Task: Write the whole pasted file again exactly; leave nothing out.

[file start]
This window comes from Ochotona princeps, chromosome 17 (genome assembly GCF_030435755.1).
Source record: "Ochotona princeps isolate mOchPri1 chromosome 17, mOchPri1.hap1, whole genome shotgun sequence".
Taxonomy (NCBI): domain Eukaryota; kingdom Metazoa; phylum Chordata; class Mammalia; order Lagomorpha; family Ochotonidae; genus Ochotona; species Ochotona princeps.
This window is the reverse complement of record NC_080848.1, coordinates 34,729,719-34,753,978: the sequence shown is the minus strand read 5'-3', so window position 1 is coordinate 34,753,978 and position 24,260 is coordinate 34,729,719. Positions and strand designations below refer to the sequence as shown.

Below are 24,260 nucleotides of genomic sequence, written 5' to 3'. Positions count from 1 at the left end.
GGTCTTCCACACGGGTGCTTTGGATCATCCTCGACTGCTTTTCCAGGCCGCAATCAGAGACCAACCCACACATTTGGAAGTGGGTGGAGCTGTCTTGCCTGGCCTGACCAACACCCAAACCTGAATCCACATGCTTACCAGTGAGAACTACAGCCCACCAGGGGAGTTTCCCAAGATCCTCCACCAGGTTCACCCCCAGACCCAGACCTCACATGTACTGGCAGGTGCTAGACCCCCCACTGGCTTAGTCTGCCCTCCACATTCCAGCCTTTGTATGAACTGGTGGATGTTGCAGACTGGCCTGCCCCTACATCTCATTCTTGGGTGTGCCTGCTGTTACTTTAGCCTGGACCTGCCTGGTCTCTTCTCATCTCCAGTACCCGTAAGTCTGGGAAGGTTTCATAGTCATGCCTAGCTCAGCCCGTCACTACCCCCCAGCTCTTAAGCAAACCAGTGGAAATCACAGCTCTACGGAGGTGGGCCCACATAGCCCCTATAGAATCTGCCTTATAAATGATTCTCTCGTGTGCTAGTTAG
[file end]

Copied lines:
This window comes from Ochotona princeps, chromosome 17 (genome assembly GCF_030435755.1).
Source record: "Ochotona princeps isolate mOchPri1 chromosome 17, mOchPri1.hap1, whole genome shotgun sequence".
Taxonomy (NCBI): domain Eukaryota; kingdom Metazoa; phylum Chordata; class Mammalia; order Lagomorpha; family Ochotonidae; genus Ochotona; species Ochotona princeps.
This window is the reverse complement of record NC_080848.1, coordinates 34,729,719-34,753,978: the sequence shown is the minus strand read 5'-3', so window position 1 is coordinate 34,753,978 and position 24,260 is coordinate 34,729,719. Positions and strand designations below refer to the sequence as shown.

Below are 24,260 nucleotides of genomic sequence, written 5' to 3'. Positions count from 1 at the left end.
GGTCTTCCACACGGGTGCTTTGGATCATCCTCGACTGCTTTTCCAGGCCGCAATCAGAGACCAACCCACACATTTGGAAGTGGGTGGAGCTGTCTTGCCTGGCCTGACCAACACCCAAACCTGAATCCACATGCTTACCAGTGAGAACTACAGCCCACCAGGGGAGTTTCCCAAGATCCTCCACCAGGTTCACCCCCAGACCCAGACCTCACATGTACTGGCAGGTGCTAGACCCCCCACTGGCTTAGTCTGCCCTCCACATTCCAGCCTTTGTATGAACTGGTGGATGTTGCAGACTGGCCTGCCCCTACATCTCATTCTTGGGTGTGCCTGCTGTTACTTTAGCCTGGACCTGCCTGGTCTCTTCTCATCTCCAGTACCCGTAAGTCTGGGAAGGTTTCATAGTCATGCCTAGCTCAGCCCGTCACTACCCCCCAGCTCTTAAGCAAACCAGTGGAAATCACAGCTCTACGGAGGTGGGCCCACATAGCCCCTATAGAATCTGCCTTATAAATGATTCTCTCGTGTGCTAGTTAG